If you have a spare $189 million and want to own the entire collection of Titanic memorabilia in time for the 100th anniversary of the voyage, you have 10 days to submit an offer. The 5,500-piece Titanic collection, including the 350 on display at the Luxor, is up for sale.
On April 10, 1912, the Titanic set off on its maiden voyage from Southampton, England, to New York. On April 14, it collided with an iceberg and sank 12,500 feet to settle on the North Atlantic Ocean floor. National Geographic released extraordinary views of its resting place today.
“Titanic: the Exhibit” commemorates the 100th anniversary of the voyage next Tuesday at 11 a.m. with a candlelit vigil at the Luxor with Renee West, hotel president; 185 fourth- and fifth-graders from Griffith Elementary School; and Alex Klingelhofer, vice president of collections for Premier Exhibitions. Tom Goldsmith, a descendant of survivor Frank John William Goldsmith, will speak about the legacy of the RMS Titanic before a moment of silence to honor those who suffered or were lost in the sinking.
The Titanic Collection consisting of all of the more than 5,500 artifacts recovered from the wreck and a substantial body of intellectual property is for sale, but you have to buy it altogether, not piecemeal. It’s likely to sell for $180 million-plus, and a judge has issued a court order about the terms of the sale.
Go to Guernseys.com and click on the Titanic poster. The artifacts were recovered during seven expeditions to the site from 1987 through 2004. Additional expeditions to the site have taken place but were for the purposes of photographing and mapping the site. The dives were dangerous and costly and required multinational efforts and state-of-the-art equipment.
The range of artifacts is nothing short of extraordinary, including 100 pieces of jewelry and souvenirs from the Titanic’s three classes of passengers. About half of the collection is in storage in Atlanta, while the other half is displayed in six global exhibitions, including at the Luxor, which features the “Big Piece,” a 17-ton section of the hull with hundreds of rivets and portholes. The items at the Luxor and other five exhibits are part of the collection to be sold by March 31.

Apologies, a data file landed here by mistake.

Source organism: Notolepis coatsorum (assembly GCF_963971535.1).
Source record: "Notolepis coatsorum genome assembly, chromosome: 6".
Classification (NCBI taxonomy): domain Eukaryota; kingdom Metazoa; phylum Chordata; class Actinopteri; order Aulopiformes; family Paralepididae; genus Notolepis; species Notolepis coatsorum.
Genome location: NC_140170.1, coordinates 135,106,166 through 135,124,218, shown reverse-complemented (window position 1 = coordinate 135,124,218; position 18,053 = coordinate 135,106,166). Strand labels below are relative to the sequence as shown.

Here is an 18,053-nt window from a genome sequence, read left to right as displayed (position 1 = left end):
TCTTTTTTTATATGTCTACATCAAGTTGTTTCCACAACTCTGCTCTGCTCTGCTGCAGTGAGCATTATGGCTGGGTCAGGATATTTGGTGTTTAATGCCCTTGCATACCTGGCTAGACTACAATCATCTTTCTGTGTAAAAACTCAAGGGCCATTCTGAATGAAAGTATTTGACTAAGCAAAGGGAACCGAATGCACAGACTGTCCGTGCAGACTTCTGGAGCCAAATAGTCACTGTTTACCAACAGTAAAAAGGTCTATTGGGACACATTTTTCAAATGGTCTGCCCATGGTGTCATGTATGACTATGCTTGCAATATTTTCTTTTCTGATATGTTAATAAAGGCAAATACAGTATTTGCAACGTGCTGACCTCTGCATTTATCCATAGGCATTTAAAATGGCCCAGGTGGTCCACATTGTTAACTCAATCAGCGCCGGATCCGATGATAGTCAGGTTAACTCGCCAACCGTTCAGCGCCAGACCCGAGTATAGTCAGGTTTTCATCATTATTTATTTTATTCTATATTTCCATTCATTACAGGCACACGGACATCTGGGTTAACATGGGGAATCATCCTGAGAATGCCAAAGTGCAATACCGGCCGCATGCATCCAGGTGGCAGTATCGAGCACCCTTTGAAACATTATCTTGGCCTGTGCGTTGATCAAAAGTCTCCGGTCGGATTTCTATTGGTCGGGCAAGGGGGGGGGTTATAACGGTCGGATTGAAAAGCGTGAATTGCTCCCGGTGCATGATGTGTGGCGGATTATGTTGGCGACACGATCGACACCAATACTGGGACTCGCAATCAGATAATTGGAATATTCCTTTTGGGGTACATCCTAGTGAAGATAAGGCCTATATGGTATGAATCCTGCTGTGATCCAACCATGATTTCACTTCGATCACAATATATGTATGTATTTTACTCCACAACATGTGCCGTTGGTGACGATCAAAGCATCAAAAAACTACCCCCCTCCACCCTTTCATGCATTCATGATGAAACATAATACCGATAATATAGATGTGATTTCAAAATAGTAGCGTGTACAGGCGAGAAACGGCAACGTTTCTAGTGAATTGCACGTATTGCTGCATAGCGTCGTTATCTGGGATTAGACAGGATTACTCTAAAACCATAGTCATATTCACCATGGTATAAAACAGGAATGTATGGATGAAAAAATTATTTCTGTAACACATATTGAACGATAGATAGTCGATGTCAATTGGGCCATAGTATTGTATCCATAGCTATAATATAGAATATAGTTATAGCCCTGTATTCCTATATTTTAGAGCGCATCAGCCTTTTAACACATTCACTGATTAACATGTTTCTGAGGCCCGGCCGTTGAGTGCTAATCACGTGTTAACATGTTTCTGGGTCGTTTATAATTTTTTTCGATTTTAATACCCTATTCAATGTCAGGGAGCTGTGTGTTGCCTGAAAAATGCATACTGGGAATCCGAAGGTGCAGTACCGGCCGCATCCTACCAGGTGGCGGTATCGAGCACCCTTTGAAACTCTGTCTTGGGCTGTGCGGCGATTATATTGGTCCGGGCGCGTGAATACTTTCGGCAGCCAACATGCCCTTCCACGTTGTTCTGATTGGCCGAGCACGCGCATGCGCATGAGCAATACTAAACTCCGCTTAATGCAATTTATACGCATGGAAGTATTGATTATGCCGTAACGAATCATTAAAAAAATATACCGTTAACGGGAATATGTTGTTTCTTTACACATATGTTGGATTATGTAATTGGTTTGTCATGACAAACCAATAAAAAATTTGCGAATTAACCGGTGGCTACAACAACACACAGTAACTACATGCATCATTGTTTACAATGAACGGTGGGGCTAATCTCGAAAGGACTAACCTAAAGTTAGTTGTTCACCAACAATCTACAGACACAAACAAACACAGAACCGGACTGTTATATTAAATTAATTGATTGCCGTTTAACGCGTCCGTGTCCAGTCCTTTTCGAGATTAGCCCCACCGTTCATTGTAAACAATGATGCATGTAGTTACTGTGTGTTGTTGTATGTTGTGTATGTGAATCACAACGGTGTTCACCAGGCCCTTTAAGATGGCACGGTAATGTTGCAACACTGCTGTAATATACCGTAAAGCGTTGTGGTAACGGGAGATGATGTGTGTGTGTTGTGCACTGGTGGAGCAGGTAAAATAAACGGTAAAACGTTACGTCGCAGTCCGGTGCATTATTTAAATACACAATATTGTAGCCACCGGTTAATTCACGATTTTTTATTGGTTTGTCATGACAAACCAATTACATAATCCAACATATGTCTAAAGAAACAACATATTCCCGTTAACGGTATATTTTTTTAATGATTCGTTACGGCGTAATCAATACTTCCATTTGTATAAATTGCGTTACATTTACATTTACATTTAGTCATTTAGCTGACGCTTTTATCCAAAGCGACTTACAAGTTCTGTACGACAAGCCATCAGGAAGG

The Titanic Collection includes hundreds of hours of underwater video footage of the undersea recovery of the artifacts, along with extensive three-dimensional mapping of the ship itself and the ocean floor encompassing the debris field.
A U.S. Court confirmed that Premiere Exhibitions, the company that oversaw the recovery effort and has maintained the Titanic Collection for more than 25 years, is its rightful owner. The court agreed that if Premiere Exhibitions wanted to sell the collection, it could do so. However, the Court has insisted that the new buyer follow certain covenants:
1. The Titanic Collection must be kept together, and individual artifacts cannot be sold one by one. If the new owner wishes to sell the collection in the future, he must sell it as an entire collection for its historic preservation.
2. The collection has to be carefully taken care of just as a museum would care for its objects.
3. A portion of the collection must be available for the public to view. If the new owner wishes, this could be limited to just a small portion of the collection, and the viewing can be at a museum or a commercial exhibition where the public pays for the viewing opportunity.
In 2007, the U.S. Court asked that an appraisal be undertaken, and it came in at $189 million. Some experts say that figure is too low and is really worth more than $200 million. Their belief is that it is more valuable than any painting or group of paintings sold at auction, and it is in fact the most extraordinary collection of anything on Earth.
The court will approve the new owner after bids are reviewed on or about April 2. Only after the winning bidder is approved will we know what happens to the Luxor exhibit.